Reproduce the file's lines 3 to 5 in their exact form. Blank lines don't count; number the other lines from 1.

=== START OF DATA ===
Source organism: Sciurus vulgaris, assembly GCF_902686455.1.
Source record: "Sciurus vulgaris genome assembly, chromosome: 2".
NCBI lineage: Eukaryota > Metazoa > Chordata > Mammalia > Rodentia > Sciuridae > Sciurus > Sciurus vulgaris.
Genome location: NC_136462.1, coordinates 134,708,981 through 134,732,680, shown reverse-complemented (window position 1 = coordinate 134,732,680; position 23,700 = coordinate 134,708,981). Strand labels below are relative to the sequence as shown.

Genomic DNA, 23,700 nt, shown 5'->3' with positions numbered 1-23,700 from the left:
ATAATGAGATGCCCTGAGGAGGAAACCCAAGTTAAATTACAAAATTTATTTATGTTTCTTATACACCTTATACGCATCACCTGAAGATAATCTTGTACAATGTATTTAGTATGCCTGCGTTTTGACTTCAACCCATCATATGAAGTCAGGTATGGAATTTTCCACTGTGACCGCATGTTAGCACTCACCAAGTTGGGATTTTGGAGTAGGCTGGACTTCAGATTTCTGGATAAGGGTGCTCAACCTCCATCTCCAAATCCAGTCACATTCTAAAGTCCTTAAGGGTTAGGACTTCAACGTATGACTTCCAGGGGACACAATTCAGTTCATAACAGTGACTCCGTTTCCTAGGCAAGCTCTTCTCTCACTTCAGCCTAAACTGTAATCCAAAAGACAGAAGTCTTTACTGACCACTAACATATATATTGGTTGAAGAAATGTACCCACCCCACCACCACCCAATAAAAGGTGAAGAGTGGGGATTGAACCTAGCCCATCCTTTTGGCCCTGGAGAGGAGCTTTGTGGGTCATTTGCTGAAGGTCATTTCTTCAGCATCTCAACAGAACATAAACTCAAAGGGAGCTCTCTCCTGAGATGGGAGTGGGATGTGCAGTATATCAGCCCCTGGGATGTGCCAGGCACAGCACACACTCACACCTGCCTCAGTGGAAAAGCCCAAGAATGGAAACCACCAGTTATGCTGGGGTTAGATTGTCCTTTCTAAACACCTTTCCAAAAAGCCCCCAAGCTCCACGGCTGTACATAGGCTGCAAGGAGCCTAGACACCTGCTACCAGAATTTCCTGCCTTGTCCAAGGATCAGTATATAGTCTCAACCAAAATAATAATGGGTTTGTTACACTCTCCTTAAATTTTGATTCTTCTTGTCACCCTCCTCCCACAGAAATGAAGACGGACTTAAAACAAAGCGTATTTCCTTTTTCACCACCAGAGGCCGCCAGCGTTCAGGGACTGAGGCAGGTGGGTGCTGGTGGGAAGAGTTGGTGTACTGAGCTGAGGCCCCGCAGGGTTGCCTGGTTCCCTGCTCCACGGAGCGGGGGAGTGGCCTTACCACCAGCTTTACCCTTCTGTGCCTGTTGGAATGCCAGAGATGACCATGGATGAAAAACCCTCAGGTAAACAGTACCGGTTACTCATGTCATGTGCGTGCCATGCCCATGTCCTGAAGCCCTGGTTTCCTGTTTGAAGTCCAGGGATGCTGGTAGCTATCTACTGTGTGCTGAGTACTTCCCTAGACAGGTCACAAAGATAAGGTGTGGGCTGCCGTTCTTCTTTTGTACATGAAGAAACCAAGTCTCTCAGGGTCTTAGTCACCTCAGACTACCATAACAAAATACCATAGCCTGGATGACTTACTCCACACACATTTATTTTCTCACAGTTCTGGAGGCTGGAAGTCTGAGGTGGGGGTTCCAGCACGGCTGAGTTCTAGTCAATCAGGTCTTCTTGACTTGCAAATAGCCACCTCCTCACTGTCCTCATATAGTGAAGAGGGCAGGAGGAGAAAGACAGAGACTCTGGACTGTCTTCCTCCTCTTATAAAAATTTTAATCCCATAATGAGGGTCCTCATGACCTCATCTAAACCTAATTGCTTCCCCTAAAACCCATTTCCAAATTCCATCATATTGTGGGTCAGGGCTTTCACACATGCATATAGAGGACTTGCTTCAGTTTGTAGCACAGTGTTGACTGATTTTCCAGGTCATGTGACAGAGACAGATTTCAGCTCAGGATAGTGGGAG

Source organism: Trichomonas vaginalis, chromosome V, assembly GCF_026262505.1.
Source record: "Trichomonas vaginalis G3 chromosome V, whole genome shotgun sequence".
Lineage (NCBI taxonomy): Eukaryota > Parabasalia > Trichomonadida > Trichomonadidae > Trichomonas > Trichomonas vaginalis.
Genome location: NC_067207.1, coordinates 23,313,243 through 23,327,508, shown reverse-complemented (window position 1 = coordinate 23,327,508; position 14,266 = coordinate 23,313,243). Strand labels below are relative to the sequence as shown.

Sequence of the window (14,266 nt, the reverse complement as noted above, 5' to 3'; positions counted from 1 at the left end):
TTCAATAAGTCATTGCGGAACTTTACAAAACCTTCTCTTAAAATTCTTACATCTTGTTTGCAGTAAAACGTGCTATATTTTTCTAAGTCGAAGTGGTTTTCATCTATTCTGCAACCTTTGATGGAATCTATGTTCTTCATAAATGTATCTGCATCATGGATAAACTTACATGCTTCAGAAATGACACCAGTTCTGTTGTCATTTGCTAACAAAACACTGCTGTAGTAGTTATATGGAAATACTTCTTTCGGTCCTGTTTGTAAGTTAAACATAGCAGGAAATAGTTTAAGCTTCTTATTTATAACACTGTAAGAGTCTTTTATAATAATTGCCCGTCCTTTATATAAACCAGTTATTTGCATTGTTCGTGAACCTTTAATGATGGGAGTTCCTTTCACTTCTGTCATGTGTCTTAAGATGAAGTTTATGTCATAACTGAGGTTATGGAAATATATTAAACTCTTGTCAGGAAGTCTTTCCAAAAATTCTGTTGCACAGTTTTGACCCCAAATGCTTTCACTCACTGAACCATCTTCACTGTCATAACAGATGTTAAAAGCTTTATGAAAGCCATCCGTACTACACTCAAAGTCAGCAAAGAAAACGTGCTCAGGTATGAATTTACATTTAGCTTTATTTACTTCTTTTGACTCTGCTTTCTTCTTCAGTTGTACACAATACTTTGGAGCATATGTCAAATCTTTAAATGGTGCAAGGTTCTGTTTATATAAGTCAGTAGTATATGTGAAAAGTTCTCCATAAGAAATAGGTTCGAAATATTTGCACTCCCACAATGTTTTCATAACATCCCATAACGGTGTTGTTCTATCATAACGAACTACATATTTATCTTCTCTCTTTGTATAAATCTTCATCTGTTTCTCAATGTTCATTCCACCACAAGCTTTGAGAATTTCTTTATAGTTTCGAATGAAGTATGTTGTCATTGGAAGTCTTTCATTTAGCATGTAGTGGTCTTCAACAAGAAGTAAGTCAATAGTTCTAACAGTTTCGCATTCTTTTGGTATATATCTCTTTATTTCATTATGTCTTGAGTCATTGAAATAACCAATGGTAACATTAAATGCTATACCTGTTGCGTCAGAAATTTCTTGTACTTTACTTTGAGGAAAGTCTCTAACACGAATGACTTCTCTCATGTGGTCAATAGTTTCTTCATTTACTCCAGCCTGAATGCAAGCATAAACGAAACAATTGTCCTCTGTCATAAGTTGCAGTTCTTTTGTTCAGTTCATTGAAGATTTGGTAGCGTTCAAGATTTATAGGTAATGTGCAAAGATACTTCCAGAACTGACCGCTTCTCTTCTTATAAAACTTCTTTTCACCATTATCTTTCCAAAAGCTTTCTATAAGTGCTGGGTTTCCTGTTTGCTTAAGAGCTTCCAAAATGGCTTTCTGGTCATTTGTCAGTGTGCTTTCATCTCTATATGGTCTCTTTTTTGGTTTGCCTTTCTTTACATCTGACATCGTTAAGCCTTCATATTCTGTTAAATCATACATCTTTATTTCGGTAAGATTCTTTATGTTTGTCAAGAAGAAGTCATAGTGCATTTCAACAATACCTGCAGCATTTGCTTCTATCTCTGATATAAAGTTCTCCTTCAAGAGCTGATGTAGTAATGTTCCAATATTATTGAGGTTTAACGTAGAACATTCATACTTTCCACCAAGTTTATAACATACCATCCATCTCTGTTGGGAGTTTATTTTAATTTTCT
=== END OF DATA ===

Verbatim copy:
NCBI lineage: Eukaryota > Metazoa > Chordata > Mammalia > Rodentia > Sciuridae > Sciurus > Sciurus vulgaris.
Genome location: NC_136462.1, coordinates 134,708,981 through 134,732,680, shown reverse-complemented (window position 1 = coordinate 134,732,680; position 23,700 = coordinate 134,708,981). Strand labels below are relative to the sequence as shown.

Genomic DNA, 23,700 nt, shown 5'->3' with positions numbered 1-23,700 from the left: